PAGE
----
For almost 25 years, Intel has proudly led the semiconductor industry. Not any more, at least by one measure: Samsung’s chip unit now generates more revenue than the American firm. Samsung's gain is driven in large part by its sale of memory chips, which are currently in high demand. That means that its lead is likely to persist for some time. The news is another blow to the wider U.S. processor industry, which is also facing stiff competition from China and squaring up to the challenges faced by the death of Moore’s Law. A government task force of industry experts hopes to reinvigorate the flagging American semiconductor industry by identifying the most promising new technologies and establishing the best strategic investment opportunities across the country. But Intel’s fall from the top of the tree means those moves can’t come soon enough.
Geoffrey Hinton tells us why he’s now scared of the tech he helped build
“I have suddenly switched my views on whether these things are going to be more intelligent than us.”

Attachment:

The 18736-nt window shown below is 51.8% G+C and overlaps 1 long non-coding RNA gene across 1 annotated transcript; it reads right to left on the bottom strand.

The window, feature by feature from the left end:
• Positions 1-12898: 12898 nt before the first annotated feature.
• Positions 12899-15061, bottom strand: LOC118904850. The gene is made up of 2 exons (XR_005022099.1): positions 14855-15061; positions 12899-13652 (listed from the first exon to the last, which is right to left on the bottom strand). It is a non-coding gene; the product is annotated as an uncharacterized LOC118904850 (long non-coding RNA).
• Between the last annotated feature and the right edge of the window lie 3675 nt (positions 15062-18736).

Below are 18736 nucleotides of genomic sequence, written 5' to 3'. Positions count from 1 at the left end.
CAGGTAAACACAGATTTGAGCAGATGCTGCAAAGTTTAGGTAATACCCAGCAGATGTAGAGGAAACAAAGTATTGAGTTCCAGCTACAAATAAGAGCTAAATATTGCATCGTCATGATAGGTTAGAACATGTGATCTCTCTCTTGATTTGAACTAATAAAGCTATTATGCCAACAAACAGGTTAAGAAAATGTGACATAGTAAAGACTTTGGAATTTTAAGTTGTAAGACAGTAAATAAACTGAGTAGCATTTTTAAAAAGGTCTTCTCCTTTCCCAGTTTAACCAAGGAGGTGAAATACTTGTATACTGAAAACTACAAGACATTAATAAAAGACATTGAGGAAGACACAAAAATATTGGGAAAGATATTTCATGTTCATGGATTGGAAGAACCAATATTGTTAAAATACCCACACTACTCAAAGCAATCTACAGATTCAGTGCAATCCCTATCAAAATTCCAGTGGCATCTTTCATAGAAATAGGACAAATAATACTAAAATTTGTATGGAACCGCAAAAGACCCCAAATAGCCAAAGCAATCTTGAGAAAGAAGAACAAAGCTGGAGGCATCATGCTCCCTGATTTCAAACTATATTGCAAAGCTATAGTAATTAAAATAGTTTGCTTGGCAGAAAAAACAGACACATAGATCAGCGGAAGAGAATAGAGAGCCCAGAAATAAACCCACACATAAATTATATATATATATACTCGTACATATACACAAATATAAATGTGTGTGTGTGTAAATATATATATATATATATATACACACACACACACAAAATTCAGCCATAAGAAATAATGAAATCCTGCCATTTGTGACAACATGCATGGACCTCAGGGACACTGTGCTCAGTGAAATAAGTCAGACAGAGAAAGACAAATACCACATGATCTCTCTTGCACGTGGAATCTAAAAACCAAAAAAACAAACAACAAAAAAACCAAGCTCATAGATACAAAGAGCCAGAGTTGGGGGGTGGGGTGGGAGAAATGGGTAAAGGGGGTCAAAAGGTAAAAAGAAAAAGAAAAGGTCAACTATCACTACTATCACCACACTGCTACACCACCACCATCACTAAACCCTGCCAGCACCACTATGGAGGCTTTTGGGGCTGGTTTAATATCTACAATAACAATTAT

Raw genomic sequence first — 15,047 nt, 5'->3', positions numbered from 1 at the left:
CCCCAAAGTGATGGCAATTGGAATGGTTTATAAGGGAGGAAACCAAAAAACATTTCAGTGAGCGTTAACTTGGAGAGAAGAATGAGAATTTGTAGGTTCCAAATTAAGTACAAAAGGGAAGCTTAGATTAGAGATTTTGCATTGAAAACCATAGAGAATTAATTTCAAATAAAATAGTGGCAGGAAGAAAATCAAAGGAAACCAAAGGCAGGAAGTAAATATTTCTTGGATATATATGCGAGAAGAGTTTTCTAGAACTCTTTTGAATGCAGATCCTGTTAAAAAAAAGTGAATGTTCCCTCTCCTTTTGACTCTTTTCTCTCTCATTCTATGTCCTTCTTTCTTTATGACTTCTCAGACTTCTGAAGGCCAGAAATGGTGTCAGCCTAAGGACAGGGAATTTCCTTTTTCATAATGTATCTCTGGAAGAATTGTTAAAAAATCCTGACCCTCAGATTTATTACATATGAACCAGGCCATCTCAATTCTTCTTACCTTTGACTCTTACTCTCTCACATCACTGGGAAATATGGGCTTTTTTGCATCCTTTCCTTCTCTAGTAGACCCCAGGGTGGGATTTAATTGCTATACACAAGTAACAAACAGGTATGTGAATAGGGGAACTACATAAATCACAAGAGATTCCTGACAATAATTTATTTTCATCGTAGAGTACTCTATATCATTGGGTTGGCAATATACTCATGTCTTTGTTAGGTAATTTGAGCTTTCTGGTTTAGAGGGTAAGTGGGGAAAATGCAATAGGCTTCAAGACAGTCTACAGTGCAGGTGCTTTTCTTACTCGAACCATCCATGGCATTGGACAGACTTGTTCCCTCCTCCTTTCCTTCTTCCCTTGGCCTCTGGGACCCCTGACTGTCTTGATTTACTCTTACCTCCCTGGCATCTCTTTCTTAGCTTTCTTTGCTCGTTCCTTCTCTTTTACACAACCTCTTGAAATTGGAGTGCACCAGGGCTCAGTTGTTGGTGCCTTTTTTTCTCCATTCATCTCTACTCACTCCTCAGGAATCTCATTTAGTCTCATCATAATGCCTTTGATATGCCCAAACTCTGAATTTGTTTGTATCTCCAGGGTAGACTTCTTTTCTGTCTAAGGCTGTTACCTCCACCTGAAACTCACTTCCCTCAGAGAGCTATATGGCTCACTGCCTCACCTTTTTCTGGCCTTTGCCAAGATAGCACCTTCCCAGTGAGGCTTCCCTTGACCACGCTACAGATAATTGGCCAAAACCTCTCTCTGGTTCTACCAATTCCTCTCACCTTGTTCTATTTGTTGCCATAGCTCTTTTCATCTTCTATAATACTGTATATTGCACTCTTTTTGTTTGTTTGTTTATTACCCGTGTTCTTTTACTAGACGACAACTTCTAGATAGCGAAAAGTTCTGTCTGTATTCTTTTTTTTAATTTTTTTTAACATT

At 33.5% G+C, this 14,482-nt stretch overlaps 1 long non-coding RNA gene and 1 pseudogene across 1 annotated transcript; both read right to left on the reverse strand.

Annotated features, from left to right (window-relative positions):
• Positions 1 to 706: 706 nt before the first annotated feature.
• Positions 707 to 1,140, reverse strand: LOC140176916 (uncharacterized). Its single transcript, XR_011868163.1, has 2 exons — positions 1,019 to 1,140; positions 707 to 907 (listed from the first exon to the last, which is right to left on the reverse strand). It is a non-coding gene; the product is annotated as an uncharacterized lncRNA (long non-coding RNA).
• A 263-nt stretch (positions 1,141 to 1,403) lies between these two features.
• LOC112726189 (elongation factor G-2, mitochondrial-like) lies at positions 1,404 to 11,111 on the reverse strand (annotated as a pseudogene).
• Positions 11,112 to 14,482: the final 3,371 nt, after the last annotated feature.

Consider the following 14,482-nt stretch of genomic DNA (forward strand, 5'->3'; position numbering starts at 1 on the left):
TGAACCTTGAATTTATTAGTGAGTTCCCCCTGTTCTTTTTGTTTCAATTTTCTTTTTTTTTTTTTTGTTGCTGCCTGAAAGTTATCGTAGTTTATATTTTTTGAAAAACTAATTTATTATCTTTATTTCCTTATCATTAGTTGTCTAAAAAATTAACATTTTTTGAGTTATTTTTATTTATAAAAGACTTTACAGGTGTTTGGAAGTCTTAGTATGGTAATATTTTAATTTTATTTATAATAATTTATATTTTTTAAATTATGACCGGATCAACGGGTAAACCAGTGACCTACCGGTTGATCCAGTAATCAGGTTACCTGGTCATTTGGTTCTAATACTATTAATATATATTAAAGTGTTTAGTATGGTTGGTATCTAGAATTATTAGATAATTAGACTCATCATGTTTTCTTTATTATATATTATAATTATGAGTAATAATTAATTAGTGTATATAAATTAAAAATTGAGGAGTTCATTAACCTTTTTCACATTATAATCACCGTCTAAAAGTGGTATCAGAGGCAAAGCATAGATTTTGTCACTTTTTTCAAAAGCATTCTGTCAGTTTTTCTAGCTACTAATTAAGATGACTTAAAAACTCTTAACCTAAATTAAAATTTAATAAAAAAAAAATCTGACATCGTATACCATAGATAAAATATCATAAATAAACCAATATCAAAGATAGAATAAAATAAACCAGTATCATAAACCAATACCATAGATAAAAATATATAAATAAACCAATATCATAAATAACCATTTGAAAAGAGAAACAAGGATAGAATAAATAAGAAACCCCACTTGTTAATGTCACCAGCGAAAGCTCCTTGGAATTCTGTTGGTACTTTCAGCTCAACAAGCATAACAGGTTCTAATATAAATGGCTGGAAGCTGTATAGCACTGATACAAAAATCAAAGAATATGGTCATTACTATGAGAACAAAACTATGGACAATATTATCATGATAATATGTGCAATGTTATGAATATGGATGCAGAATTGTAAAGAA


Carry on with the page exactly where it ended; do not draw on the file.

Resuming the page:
ChatGPT is going to change education, not destroy it
The narrative around cheating students doesn’t tell the whole story. Meet the teachers who think generative AI could actually make learning better.
Meet the people who use Notion to plan their whole lives
The workplace tool’s appeal extends far beyond organizing work projects. Many users find it’s just as useful for managing their free time.
Learning to code isn’t enough
Historically, learn-to-code efforts have provided opportunities for the few, but new efforts are aiming to be inclusive.
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